Historical secular monuments of interest
- The Gallo-Roman town-wall on the north side of the cathedral (4th century AD) and along the rue de la Tour-Neuve
- The Hôtel Groslot, built between 1550 and 1555 for Jacques Groslot, "bailli d'Orléans" by Jacques Ier Androuet du Cerceau. François II of France died there in 1560. Charles IX,Henri III of France and Henri IV of France stayed there. The "hôtel" was restored in 1850.The building houses the town Hall of Orléans since 1790 (weddings are still celebrated in one of the rooms)
- The hôtel de la Vieille Intendance (early 15th century) (otherwise named hôtel Brachet, formerly « The King's house »), real gothic-renaissance style château made of bricks. Today it houses the Administrative Court of Orléans. One can admire its frontage from the entrance in the rue de la Bretonnerie. But the most beautiful view of this house in which stayed the highest figures of the kingtom passing by the city, and maybe some kings themselves (Henri IV, Louis XIII, Louis XIV of France), may be obtained from its gardens, opened to the public (entrance rue d'Alsace-Lorraine).
- The hôtel de la Motte-Sanguin (18th century) and its gardens, manor built by order of du duke of Orléans, Louis-Philippe d'Orléans (1747-1793) named « Égalité » / "equality" after his backing of the 1789 revolutionaries. Nicknamed "the richest man on earth" he voted in favor of the death penalty against his cousin the king Louis XVI. This is a classic style princely residence (and even royal because Philippe Égalité's heir accessed the throne of France under the name of Louis-Philippe Ier). It is comparable to the Loire Valley's chateaux.
- The school of artillery, formerly housing a military school built in the 19th century near the river Loire, and the more recent pont René-Thinat.
- Remains of the University of Orléans (the 15th-century building where students had to sit their exams), fonded in 1306 by pope Clement V, in which, among many other great historical figures, the Protestant John Calvin studied and taught. The University was so famous that it attracted students from all over Europe, particularly Germany. The city of Orléans is one of the craddles of Protestantism.
- The House of Louis XI (end of the 15th century), on Saint-Aignan square. Built by order of the sovereign who revered particularly Saint-Aignan;
- The House of Joan of Arc, where she stayed during the Siege of Orléans (in fact, this is an approximate reconstitution, the original building was bombed by the Nazis in 1940)
- The place du Martroi, heart of the city, with a statue of Joan of Arc at its center, made by Denis Foyatier. This statue was damaged during the Second World War then repaired by Paul Belmondo, father of the famous 1950s to 1980s French actor
- The Bannier gate-house, discovered in 1986 under the statue of Joan of Arc (Place du Martroi). It was built in the 14th century. It can be seen through a window in the subterranean car-park under the square or visited under certain conditions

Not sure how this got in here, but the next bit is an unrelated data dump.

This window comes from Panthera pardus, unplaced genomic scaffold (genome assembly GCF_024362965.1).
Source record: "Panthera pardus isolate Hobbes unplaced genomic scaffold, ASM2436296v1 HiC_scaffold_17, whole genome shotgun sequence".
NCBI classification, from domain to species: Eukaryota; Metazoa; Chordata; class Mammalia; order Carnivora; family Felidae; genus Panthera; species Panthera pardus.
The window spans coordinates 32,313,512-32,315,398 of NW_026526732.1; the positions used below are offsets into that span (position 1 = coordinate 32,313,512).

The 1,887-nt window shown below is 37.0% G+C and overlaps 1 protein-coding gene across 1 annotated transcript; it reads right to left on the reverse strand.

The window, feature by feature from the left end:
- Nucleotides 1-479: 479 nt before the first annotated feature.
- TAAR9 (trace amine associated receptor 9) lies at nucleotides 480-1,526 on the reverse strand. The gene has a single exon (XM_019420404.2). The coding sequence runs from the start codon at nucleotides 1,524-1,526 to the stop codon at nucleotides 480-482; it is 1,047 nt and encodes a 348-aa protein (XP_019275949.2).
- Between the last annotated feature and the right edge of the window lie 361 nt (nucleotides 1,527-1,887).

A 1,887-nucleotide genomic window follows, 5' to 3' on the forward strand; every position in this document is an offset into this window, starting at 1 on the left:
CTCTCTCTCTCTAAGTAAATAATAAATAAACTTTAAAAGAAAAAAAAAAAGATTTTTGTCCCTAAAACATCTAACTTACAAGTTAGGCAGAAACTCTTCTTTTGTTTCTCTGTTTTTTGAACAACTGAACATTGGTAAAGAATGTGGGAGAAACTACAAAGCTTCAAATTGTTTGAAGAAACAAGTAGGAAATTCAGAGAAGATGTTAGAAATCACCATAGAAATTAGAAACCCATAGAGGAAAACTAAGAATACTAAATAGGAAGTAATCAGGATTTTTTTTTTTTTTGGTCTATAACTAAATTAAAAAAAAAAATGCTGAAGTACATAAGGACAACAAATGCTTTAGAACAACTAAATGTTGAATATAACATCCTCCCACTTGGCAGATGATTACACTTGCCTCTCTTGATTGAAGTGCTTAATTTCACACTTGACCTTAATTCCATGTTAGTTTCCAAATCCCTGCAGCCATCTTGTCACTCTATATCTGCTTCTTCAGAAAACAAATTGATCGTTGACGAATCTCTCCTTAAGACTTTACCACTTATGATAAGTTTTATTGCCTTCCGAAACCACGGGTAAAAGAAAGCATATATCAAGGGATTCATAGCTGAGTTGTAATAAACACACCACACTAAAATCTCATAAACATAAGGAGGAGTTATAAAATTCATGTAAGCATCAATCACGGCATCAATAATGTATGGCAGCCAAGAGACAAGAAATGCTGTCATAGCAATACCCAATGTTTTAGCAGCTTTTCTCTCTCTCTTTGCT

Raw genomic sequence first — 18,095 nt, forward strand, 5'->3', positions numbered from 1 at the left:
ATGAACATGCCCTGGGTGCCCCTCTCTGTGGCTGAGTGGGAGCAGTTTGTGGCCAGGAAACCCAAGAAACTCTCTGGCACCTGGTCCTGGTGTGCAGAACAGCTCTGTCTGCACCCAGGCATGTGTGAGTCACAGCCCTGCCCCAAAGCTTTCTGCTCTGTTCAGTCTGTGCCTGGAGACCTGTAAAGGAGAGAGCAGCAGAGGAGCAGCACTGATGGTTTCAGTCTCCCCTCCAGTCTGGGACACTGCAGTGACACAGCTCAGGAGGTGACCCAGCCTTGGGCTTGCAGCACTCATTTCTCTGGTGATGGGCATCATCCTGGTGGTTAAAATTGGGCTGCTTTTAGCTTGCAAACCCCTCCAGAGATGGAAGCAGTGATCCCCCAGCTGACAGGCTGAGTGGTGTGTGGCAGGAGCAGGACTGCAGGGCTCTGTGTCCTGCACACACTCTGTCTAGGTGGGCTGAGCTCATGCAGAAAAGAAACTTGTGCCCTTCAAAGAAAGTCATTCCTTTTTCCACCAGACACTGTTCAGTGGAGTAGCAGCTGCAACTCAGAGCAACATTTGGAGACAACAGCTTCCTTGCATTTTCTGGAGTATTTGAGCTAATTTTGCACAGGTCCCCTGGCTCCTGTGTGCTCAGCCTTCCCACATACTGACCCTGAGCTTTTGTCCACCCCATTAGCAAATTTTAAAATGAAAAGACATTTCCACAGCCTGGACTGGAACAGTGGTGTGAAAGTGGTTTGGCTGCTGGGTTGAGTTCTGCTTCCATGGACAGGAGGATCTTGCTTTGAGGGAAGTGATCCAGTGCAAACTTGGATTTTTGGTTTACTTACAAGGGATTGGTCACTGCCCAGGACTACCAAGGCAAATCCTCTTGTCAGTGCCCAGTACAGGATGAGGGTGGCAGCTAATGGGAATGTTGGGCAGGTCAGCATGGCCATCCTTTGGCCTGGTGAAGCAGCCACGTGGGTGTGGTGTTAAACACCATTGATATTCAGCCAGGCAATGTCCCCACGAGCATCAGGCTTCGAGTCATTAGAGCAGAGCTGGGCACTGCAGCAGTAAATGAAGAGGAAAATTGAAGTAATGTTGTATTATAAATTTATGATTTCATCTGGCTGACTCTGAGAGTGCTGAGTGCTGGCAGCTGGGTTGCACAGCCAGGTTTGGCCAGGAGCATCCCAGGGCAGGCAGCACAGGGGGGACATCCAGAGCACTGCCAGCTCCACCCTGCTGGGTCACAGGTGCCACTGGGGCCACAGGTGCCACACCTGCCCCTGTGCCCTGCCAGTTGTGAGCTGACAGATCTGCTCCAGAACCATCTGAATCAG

- The rue de Bourgogne, the most important street of Orléans for more than 2000 years. It used to be the decumanus of the roman city crossing the forum, then Joan of Arc entered the city in 1429 by the "Bourgogne" gatehouse situated at its Easter end. Until today it is still giving access to the "Prefecture", where the "Prefet" (officer who represents the French State in the Region) lives, the "Galleries Lafayette", many restaurants and shops. It is more than a mile long. It is the heart of the city. One can admire many historical houses on its sides
- The Tour Blanche / White Tower, only tower subsisting of the Gallo-Roman town wall (still in use at the time of the Siege of Orléans.
- The port, (Port of Orléans) once the most important inland port of France (18th century). While boats could not sail on the river Seine because of the windings, they could sail to Orléans on the river Loire with the wind in their back. Then the merchandises where brought to Paris by road ways. Wine, and sugar from the colonies, were shipped to Orléans where they were stored and refined. Vinegar is still a speciality of the city due to the lapsing of wine stocks during the shipment. One can admire the old pavement of the port (18th and 19th centuries) on the north bank of the river in the city and on the island in the middle that was used to channel the water
- The Hôpital Madeleine (Hospital), built by King Louis XIV (18th century) and his successors (notably an important part of the 18th century). Still in use.
- The Hôtel Cabu, otherwise named house of Diane de Poitiers, built by order of Philippe Cabu, barrister, in 1547, on plans of the famous architect Jacques Ier Androuet du Cerceau
- The Hôtel Hatte, 16th century. Today the Charles-Péguy Center
- The Hôtel Toutin, 16th century
- The Hôtel Pommeret d'Orléans, 16th century
- The Hôtel Ducerceau, 16th century
- The maison de la coquille, 16th century
- The Hôtel des Créneaux, former city hall, flanked by its bell tower (15th century). It today houses the city's school of music. This is a magnificent piece of late gothic secular architecture (15th century) that reminds the famous and much more recent Parisian city hall